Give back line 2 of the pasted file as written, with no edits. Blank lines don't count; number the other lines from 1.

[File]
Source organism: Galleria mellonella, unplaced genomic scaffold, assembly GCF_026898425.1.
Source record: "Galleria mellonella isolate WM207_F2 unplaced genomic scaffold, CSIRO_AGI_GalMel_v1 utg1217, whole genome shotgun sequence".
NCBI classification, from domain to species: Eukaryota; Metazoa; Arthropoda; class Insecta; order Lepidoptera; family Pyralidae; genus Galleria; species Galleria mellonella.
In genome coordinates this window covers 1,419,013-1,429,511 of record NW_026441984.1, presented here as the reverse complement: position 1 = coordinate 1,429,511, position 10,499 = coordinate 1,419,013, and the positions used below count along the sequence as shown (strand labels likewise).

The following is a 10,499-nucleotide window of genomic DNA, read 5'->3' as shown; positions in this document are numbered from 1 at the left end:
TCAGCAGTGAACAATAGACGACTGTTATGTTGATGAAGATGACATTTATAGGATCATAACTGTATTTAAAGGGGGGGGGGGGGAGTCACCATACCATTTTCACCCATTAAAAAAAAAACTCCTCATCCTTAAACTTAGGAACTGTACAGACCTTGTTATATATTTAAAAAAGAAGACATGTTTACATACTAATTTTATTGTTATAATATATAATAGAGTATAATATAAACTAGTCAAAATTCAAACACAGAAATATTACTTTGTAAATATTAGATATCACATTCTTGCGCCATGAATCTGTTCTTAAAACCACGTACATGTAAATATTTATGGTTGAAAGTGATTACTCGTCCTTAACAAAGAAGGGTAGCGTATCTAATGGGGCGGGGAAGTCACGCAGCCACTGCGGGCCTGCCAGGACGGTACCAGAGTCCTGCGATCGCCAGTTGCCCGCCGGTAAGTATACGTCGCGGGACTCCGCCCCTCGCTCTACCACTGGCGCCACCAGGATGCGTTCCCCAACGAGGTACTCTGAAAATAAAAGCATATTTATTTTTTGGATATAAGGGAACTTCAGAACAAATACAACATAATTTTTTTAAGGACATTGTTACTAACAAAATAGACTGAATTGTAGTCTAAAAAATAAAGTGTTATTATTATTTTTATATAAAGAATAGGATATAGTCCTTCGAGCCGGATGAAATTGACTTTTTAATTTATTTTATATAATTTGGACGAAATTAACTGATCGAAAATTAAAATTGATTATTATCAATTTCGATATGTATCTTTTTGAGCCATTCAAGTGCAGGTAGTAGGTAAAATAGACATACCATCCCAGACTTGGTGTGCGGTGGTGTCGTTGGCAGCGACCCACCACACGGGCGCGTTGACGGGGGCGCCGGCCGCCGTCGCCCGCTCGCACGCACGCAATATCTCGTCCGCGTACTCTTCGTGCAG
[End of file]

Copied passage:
Source record: "Galleria mellonella isolate WM207_F2 unplaced genomic scaffold, CSIRO_AGI_GalMel_v1 utg1217, whole genome shotgun sequence".